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# Artificial Intelligence – Problem Set 2 solution

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Artificial Intelligence – Problem Set 2

BayesianNetworks, Maximum Likelihood Estimates, and Naïve Bayes

You are developing a Naïve Bayes system to predict whether or not documents are members of a class called Foobar, whatever that means. Predictions will be based on the values of four features, called Foo, Hello, World, and Bar, which are assumed to be conditionally independent given Foobar. Foobar is a Boolean class (i.e., it is either True or False); Foo and bar are Boolean features; and Hello and World are discrete features (the domain of Hello is {1, 2, 3, 4} and the domain of World is {A, B, C}).

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Artificial Intelligence – Problem Set 2

BayesianNetworks, Maximum Likelihood Estimates, and Naïve Bayes

You are developing a Naïve Bayes system to predict whether or not documents are members of a class called Foobar, whatever that means. Predictions will be based on the values of four features, called Foo, Hello, World, and Bar, which are assumed to be conditionally independent given Foobar. Foobar is a Boolean class (i.e., it is either True or False); Foo and bar are Boolean features; and Hello and World are discrete features (the domain of Hello is {1, 2, 3, 4} and the domain of World is {A, B, C}).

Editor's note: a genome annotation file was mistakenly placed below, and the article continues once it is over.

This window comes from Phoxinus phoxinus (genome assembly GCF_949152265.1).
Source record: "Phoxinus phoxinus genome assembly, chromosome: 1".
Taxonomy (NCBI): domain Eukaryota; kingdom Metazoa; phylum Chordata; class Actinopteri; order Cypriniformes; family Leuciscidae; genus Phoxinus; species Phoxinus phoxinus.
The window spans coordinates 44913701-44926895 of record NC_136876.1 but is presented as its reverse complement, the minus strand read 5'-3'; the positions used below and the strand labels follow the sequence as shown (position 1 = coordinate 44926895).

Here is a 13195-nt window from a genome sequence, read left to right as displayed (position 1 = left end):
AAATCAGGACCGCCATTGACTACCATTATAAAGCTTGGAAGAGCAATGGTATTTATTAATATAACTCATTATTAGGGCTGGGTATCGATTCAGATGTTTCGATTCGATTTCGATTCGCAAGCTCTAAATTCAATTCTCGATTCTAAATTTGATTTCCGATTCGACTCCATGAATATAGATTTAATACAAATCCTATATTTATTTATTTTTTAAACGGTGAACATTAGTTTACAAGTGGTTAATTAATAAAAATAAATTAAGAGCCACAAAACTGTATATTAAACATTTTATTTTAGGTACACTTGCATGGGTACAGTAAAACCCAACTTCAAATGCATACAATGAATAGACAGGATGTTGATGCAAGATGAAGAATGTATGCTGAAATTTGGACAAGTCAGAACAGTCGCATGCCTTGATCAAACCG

A maximum likelihood approach has already been used to estimate the probabilities of values for each feature given the value of Foobar, as well as the prior probability of Foobar. The learned probability estimates are indicated in the conditional probability tables shown alongside the Bayesian network below. As is typical, to minimize the number of indicated parameters, the conditional probability tables leave out one possible value of each random variable, since they can be determined from the given information.

Assume that the system is used to predict the category (foobar or (foobar) ̅) of a new example, e, with the following feature values: e = [Foo = True, Hello = 2, World = C, Bar = False].

What is the computed probability of seeing these feature values, assuming that Foobar is True? In other words, compute P(e | foobar). Show your work.

What is the computed probability of seeing these feature values, assuming that Foobar is False? In other words, compute P(e | (foobar) ̅)? Show your work.

What are the computed probabilities of Foobar being True and False, given the feature values of e? In other words, compute P(foobar | e) and P((foobar) ̅ | e)? Show your work and simplify your final answers.

Machine Learning Concepts

Briefly answer each of the following questions related to machine learning (answers should contain one or at most two sentences each).

Related to machine learning, explain the concept of feature selection.

Related to decision trees, would it ever make sense for the same feature / attribute to be tested twice along a single path from a root to a leaf?

Briefly explain the conclusion of the No Free Lunch theorem.

Briefly explain why it typically takes longer to apply a k-nearest neighbor system than to train it. Is this a good thing or a bad thing?

Consider figures (i) through (iv) below. In each of them, the x’s represent positive examples of some class, and the o’s represent negative examples of the same class. Each example is fully represented as a two-dimensional numeric feature vector. Which of these classification tasks can theoretically be represented by a perceptron? Which of them can theoretically be represented by a neural network with one or more hidden layers? (Specify all that apply.)